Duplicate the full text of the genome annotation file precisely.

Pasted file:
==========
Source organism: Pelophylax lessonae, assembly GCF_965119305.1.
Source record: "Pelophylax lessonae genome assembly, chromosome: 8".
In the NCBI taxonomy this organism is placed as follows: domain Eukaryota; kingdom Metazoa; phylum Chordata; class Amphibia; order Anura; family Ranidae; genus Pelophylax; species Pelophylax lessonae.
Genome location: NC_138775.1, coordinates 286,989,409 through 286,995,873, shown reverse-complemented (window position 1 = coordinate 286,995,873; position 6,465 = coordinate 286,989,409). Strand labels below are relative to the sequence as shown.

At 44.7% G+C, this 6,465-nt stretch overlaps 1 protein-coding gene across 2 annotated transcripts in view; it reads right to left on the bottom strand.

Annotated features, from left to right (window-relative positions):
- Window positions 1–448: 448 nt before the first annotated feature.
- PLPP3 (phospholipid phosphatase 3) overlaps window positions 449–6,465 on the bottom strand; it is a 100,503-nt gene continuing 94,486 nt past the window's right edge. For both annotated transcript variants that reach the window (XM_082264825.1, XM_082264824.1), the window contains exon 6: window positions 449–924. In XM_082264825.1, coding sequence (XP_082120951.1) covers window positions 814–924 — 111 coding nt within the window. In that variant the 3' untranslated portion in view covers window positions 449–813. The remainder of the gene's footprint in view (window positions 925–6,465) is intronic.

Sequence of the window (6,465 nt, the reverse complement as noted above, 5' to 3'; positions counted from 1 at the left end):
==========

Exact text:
Source organism: Pelophylax lessonae, assembly GCF_965119305.1.
Source record: "Pelophylax lessonae genome assembly, chromosome: 8".
In the NCBI taxonomy this organism is placed as follows: domain Eukaryota; kingdom Metazoa; phylum Chordata; class Amphibia; order Anura; family Ranidae; genus Pelophylax; species Pelophylax lessonae.
Genome location: NC_138775.1, coordinates 286,989,409 through 286,995,873, shown reverse-complemented (window position 1 = coordinate 286,995,873; position 6,465 = coordinate 286,989,409). Strand labels below are relative to the sequence as shown.

At 44.7% G+C, this 6,465-nt stretch overlaps 1 protein-coding gene across 2 annotated transcripts in view; it reads right to left on the bottom strand.

Annotated features, from left to right (window-relative positions):
- Window positions 1–448: 448 nt before the first annotated feature.
- PLPP3 (phospholipid phosphatase 3) overlaps window positions 449–6,465 on the bottom strand; it is a 100,503-nt gene continuing 94,486 nt past the window's right edge. For both annotated transcript variants that reach the window (XM_082264825.1, XM_082264824.1), the window contains exon 6: window positions 449–924. In XM_082264825.1, coding sequence (XP_082120951.1) covers window positions 814–924 — 111 coding nt within the window. In that variant the 3' untranslated portion in view covers window positions 449–813. The remainder of the gene's footprint in view (window positions 925–6,465) is intronic.

Sequence of the window (6,465 nt, the reverse complement as noted above, 5' to 3'; positions counted from 1 at the left end):